Matt Hancock delivering a press briefing
Health Secretary Matt Hancock speaking at the first digital Covid-19 Press Conference, March 2020. Picture by Pippa Fowles / No 10 Downing Street.

Dr Peter Kerr, Associate Professor in politics in the Department of Political Science and International Studies (POLSIS), has been awarded the British Journal of Politics and International Relations’ John Peterson Best Paper Prize, 2022, for his co-authored paper ‘Guided by the science’: (De)politicising the UK government’s response to the coronavirus crisis.

The paper, co-authored with Steve Kettell, University of Warwick, provides a study of the UK government’s attempts to shift blame and take credit for their actions during the COVID-19 pandemic. Through a detailed analysis of the government’s daily press briefings over a 2-month period between 16 March and 16 May 2020, the paper highlights four main ‘narratives’ that were used by Ministers to politicise a number of claimed ‘successes’ and/or depoliticise a string of policy ‘failures’.

The authors show that one of the central narratives used by Ministers was the claim that the government was being ‘Guided by the Science’. This ‘depoliticising’ story enabled Ministers to be shielded, to some extent, from blame, for the relatively high rate of fatalities the UK experienced during the earliest months of the pandemic.

The study highlights a government being forced to make a series of key decisions in the midst of a ‘real time’, rapidly changing crisis moment, with relatively limited information on the best decisions to take. In the midst of such a crisis, Ministers were forced to, not only manage the crisis itself, but also manage public perceptions of their management of the crisis. This involved some deft ‘statecraft’ on the part of Ministers as they were forced to ‘pass the ball of responsibility between various groups of actors in order to rapidly and continually shift the balance between avoiding blame and taking credit’.

The prize was independently judged by three members of BJPIR’s International Advisory Board, Dr Lynn Bennie (University of Aberdeen), Professor Sara Davies (Griffith University) and Professor Roger Awan-Scully (Hong Kong Baptist University). Explaining their decision, the judges said:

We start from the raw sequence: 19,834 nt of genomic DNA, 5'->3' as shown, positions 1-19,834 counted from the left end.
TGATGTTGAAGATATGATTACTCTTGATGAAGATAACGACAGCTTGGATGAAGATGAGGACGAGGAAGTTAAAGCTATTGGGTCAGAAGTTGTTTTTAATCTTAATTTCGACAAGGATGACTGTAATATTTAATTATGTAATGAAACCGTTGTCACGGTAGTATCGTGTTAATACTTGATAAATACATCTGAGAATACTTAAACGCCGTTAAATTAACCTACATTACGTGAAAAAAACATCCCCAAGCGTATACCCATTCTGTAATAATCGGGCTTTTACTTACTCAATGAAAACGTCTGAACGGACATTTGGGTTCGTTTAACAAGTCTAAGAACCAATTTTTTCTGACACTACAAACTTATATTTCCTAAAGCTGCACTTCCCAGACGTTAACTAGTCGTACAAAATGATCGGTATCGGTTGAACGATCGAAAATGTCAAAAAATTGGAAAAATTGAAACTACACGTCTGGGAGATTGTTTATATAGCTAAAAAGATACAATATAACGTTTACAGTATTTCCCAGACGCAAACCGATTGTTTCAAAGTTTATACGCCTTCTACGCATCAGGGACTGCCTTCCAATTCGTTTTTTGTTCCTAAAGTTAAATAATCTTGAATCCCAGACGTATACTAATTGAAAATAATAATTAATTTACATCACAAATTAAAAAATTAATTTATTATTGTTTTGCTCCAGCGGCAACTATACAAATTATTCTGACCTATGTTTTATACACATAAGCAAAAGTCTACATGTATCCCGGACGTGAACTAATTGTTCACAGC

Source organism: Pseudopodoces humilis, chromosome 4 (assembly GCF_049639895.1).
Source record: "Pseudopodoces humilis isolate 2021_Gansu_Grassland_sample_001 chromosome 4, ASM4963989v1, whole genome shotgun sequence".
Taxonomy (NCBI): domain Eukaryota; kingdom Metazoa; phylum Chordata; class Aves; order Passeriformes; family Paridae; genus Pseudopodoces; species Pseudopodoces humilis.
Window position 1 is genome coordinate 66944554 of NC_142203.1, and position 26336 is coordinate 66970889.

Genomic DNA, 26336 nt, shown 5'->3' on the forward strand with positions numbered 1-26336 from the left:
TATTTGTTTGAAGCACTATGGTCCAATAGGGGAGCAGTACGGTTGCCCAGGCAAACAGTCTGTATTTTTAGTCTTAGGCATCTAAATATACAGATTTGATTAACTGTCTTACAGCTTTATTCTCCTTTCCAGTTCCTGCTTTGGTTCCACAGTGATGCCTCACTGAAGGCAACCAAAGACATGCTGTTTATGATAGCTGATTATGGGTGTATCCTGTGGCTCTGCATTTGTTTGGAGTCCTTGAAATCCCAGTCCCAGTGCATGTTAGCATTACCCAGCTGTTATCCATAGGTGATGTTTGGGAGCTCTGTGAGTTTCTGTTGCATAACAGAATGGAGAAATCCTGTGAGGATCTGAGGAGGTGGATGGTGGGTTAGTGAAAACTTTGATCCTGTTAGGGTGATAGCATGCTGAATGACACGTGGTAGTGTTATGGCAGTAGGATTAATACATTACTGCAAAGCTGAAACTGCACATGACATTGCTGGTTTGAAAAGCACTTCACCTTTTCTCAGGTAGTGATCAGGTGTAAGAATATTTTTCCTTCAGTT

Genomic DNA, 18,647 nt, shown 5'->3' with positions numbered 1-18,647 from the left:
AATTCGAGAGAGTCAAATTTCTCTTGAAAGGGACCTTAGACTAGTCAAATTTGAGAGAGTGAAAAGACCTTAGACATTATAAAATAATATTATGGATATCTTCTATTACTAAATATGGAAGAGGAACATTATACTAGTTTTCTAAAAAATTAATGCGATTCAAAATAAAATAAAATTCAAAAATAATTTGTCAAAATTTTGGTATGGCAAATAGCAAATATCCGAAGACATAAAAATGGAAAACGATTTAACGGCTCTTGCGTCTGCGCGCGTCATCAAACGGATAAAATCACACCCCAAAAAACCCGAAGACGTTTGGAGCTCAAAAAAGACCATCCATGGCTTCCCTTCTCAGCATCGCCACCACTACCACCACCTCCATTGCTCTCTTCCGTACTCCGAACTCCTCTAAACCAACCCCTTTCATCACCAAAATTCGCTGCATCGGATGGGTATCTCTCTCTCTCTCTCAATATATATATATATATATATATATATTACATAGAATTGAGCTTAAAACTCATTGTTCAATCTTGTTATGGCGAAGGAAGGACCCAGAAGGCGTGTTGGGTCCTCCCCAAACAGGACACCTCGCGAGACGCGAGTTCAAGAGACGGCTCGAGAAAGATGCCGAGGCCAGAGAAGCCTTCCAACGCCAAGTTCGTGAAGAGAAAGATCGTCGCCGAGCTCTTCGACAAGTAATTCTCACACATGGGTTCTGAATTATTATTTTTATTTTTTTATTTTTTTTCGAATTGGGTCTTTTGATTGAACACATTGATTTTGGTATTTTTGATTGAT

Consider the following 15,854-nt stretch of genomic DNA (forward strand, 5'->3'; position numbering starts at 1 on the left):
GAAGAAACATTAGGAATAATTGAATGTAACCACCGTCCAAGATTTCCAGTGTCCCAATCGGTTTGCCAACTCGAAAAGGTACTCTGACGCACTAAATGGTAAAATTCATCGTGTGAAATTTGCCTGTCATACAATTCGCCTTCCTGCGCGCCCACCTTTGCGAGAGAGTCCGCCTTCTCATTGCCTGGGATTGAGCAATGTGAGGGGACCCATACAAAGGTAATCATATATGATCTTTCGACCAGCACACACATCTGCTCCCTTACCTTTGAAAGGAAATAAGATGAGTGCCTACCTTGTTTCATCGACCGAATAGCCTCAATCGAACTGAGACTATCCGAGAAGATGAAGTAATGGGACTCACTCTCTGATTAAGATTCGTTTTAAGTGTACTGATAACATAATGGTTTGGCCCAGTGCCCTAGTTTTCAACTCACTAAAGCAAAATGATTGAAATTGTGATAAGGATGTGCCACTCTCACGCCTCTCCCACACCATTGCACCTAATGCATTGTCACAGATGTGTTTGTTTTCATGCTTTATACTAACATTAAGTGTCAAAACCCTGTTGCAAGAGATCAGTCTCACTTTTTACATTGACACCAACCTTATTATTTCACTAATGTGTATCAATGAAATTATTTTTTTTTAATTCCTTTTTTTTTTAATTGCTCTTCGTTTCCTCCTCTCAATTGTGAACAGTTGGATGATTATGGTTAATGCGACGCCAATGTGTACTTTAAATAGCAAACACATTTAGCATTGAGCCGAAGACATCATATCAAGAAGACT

"The article is a significant addition to the literature on theories and approaches to depoliticization, offering a detailed analysis of the UK government’s daily briefings early in the covid pandemic. The paper is theoretically and empirically strong, reporting the results of an impressive qualitative content analysis of the discourse employed during media briefings. It makes many contributions to our understanding of how and when governments take responsibility for their actions. More specifically, the article develops the idea of depoliticization within the context of short-term decision-making at a time of national crisis. The analysis reveals a constant shifting of the narrative, from accounts of government agency and action to those emphasising reliance on expert opinion. This is described as the government being able to ‘simultaneously own and disown their own actions’. In other words, the discourse both politicised and depoliticised. The article tells an important story and is fascinating to read."

Steve and I are over the moon at the news that our paper won. It’s a lovely honour. The journal editors have organised a special panel at next year’s Political Studies Association Annual Conference in Glasgow to discuss our paper, so we’re very grateful for that and excited at the prospect. We’re also hugely thankful to the competition judges.

Peter Kerr

Peter Kerr and his co-author Steve Kettell have collaborated on various past research projects. They are also the founders of the journal British Politics which has been housed in POLSIS since 2005.